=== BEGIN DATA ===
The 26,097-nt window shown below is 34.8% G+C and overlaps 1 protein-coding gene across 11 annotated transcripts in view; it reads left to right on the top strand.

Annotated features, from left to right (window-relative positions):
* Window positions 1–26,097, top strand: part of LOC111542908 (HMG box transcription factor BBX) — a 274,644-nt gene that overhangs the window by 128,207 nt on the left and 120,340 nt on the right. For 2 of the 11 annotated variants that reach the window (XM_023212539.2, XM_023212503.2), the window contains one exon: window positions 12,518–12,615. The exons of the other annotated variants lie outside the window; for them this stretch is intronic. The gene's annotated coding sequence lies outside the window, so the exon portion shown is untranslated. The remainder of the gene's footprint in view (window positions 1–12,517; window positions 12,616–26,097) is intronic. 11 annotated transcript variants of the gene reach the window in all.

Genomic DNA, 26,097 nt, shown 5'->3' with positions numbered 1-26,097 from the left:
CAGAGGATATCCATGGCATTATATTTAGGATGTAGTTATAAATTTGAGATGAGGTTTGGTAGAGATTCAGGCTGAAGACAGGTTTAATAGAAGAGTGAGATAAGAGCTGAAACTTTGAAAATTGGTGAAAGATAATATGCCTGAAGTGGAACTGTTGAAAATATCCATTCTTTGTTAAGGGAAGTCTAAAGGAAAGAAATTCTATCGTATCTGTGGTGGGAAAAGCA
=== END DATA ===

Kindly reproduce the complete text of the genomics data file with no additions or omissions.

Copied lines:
The 26,097-nt window shown below is 34.8% G+C and overlaps 1 protein-coding gene across 11 annotated transcripts in view; it reads left to right on the top strand.

Annotated features, from left to right (window-relative positions):
* Window positions 1–26,097, top strand: part of LOC111542908 (HMG box transcription factor BBX) — a 274,644-nt gene that overhangs the window by 128,207 nt on the left and 120,340 nt on the right. For 2 of the 11 annotated variants that reach the window (XM_023212539.2, XM_023212503.2), the window contains one exon: window positions 12,518–12,615. The exons of the other annotated variants lie outside the window; for them this stretch is intronic. The gene's annotated coding sequence lies outside the window, so the exon portion shown is untranslated. The remainder of the gene's footprint in view (window positions 1–12,517; window positions 12,616–26,097) is intronic. 11 annotated transcript variants of the gene reach the window in all.

Genomic DNA, 26,097 nt, shown 5'->3' with positions numbered 1-26,097 from the left:
CAGAGGATATCCATGGCATTATATTTAGGATGTAGTTATAAATTTGAGATGAGGTTTGGTAGAGATTCAGGCTGAAGACAGGTTTAATAGAAGAGTGAGATAAGAGCTGAAACTTTGAAAATTGGTGAAAGATAATATGCCTGAAGTGGAACTGTTGAAAATATCCATTCTTTGTTAAGGGAAGTCTAAAGGAAAGAAATTCTATCGTATCTGTGGTGGGAAAAGCA